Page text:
Queen frontman Freddie Mercury was one of classic rock’s greatest personalities, but his pre-stage life was surprisingly conservative. Leading Queen on a meteoric rise to fame, Mercury’s performances were riveting, explosive and unforgettable.
The band are credited with changing the global concept of what music could be forever – their invaluable influence. Yet Mercury’s early life was a far cry from the dazzling lifestyle he would later lead.
Freddie Mercury’s Childhood
Born in Zanzibar, India on September 5, 1946, Mercury’s name at birth was Farrokh Bulsara. He was born to conservative Persian parents who raised him with an emphasis on education, sending Mercury (then still Bulsara) to boarding school in what is now Mumbai at just 8 years old, according to QG. It was then that Mercury began to call himself “Freddie”.
When he finished school, Mercury returned to Zanzibar to find his home consumed by violence at the start of the Zanzibar Revolution. Fleeing the riots, the family moved to Middlesex, England in 1964, where Mercury studied graphic art and design in west London.
Her greatest passion, however, has always been music, which her mother noted early on. She said, according to domesticated companion“Freddie was musical from the start. He had it on his mind all the time.”
Freddie Mercury worked as a baggage handler at the airport before joining Queen
While at university in London, Mercury began working part-time, including one as a baggage handler at London’s Heathrow Airport, something British Airways is proud of. In 2018, on what would have been Mercury’s 72nd birthday, the airline hosted a “Freddie for a Day” celebration of the pop star.
The festivities included the lip-synching and hip-thrusting of baggage handlers in exceptional choreographed dances in the middle of the terminal (now commemorated on Youtube) and play Queen’s music at all arrival and departure gates.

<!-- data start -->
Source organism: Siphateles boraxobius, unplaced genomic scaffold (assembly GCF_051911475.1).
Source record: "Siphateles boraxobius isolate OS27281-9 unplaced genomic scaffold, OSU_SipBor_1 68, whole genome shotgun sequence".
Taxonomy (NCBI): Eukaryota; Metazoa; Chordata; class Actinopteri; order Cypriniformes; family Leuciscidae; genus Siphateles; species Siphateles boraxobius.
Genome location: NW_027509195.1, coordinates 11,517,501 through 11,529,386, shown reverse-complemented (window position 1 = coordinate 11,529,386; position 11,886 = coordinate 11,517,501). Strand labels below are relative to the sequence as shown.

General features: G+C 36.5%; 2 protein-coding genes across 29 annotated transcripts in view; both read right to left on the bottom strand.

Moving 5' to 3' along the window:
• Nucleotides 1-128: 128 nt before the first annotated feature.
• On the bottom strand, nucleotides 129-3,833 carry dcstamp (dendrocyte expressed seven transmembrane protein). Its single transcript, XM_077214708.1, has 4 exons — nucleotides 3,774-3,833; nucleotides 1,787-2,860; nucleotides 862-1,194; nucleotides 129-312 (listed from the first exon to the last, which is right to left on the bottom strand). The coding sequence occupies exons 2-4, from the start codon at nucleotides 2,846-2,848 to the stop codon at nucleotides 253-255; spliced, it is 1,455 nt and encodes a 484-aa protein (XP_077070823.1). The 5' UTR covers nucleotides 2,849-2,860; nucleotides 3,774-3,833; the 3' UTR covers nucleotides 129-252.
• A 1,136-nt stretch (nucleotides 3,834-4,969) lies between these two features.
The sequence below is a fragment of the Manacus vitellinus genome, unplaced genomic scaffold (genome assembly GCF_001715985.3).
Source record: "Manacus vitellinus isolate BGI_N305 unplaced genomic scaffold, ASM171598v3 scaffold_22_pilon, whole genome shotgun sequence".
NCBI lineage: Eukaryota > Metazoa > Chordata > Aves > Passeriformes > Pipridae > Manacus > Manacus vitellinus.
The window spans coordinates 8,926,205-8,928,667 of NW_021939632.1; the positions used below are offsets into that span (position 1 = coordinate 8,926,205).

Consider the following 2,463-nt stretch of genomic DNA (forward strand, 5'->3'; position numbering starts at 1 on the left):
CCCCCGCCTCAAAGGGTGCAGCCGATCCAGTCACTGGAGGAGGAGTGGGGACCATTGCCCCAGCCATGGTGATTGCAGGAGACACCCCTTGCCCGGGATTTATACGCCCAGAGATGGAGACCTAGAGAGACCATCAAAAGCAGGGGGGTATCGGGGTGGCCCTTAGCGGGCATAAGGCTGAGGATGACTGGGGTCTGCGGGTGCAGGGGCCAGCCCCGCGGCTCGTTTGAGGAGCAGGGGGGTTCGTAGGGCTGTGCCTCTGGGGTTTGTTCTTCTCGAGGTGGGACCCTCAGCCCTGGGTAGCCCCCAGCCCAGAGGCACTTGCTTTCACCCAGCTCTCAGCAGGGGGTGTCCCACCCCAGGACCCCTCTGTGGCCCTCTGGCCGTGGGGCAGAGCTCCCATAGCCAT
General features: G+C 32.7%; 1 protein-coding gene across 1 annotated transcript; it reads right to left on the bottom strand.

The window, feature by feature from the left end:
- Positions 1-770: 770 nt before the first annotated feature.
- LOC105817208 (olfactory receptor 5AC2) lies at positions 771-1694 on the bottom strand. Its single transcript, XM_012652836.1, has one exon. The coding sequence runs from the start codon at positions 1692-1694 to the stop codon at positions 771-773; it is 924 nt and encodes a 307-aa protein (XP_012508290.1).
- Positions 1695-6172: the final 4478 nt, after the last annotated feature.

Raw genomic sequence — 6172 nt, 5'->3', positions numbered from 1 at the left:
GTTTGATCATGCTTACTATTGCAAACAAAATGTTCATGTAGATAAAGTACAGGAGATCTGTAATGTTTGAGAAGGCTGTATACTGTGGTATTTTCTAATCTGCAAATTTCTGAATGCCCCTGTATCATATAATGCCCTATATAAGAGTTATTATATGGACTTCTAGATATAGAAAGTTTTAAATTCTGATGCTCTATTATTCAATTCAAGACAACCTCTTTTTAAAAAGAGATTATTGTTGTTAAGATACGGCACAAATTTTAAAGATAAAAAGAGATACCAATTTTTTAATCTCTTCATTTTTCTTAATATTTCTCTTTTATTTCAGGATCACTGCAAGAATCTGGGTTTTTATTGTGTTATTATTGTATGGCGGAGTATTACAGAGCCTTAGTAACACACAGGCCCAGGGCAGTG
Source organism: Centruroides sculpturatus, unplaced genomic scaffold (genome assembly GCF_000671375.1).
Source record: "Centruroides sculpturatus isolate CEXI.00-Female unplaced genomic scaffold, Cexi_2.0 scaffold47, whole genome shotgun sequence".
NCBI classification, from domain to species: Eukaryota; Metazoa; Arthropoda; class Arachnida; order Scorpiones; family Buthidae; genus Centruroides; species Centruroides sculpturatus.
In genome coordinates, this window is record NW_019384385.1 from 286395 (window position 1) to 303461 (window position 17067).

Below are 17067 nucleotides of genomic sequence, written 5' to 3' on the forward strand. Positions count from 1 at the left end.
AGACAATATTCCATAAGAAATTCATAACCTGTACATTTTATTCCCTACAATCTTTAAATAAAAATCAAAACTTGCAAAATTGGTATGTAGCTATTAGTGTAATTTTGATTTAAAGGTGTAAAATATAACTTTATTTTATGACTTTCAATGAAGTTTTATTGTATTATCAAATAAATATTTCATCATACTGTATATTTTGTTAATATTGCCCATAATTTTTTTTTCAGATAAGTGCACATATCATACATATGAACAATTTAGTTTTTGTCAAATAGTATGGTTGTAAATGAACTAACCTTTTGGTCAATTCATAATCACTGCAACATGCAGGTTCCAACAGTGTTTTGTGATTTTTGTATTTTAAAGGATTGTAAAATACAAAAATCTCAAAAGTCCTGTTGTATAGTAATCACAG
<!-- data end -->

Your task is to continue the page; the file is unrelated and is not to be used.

In addition, British Airways invited “any customer who is called Freddie, Frederick or the legend’s real name, Farrokh… [and] their traveling companions to use British Airways’ first lounge, accessible via the exclusive first wing.
Queen was created after Freddie Mercury joined the band, then called Smile
When he wasn’t slinging bags at Heathrow, Mercury was enjoying the London music scene, frequenting underground gigs. It was at one of these gigs that Mercury first met Brian May and Roger Taylor, guitarist and drummer for Smile. When the band’s lead singer dropped out in 1970, Mercury stepped in to replace him.
In 1971, the group had changed its name to Queen. Mercury had officially changed his nickname to one that would forever be remembered in rock history. Queen’s 1975 song “Bohemian Rhapsody” became Britain’s favorite hit of all time. The band has the longest-running fan club of any band in history, and Queen’s albums have spent more time on the UK charts than any other artist, according to the Guinness Book of World Records. Their 1981 greatest hits album alone spent nearly 20 years on the UK charts.
Mercury’s influence has permeated social culture and continues to do so, as evidenced by British Airways’ tribute – a skillfully executed nod to Mercury’s incredible life and an act that Mercury himself would likely have appreciated. .
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